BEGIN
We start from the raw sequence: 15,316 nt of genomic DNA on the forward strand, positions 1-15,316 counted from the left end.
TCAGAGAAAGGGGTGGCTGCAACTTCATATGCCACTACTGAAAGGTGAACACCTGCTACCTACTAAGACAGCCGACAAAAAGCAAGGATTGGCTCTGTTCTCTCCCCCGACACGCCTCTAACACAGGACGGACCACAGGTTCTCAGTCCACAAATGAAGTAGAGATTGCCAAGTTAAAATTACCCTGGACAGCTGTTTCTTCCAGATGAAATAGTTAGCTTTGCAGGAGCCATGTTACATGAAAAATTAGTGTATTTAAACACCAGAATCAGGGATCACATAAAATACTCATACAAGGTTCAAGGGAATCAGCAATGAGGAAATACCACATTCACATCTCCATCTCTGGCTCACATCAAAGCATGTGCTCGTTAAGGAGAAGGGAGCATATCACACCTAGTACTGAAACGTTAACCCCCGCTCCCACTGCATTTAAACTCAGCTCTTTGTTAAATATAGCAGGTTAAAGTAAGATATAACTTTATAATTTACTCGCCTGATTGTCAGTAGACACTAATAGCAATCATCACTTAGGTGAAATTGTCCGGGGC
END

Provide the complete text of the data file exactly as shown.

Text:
We start from the raw sequence: 15,316 nt of genomic DNA on the forward strand, positions 1-15,316 counted from the left end.
TCAGAGAAAGGGGTGGCTGCAACTTCATATGCCACTACTGAAAGGTGAACACCTGCTACCTACTAAGACAGCCGACAAAAAGCAAGGATTGGCTCTGTTCTCTCCCCCGACACGCCTCTAACACAGGACGGACCACAGGTTCTCAGTCCACAAATGAAGTAGAGATTGCCAAGTTAAAATTACCCTGGACAGCTGTTTCTTCCAGATGAAATAGTTAGCTTTGCAGGAGCCATGTTACATGAAAAATTAGTGTATTTAAACACCAGAATCAGGGATCACATAAAATACTCATACAAGGTTCAAGGGAATCAGCAATGAGGAAATACCACATTCACATCTCCATCTCTGGCTCACATCAAAGCATGTGCTCGTTAAGGAGAAGGGAGCATATCACACCTAGTACTGAAACGTTAACCCCCGCTCCCACTGCATTTAAACTCAGCTCTTTGTTAAATATAGCAGGTTAAAGTAAGATATAACTTTATAATTTACTCGCCTGATTGTCAGTAGACACTAATAGCAATCATCACTTAGGTGAAATTGTCCGGGGC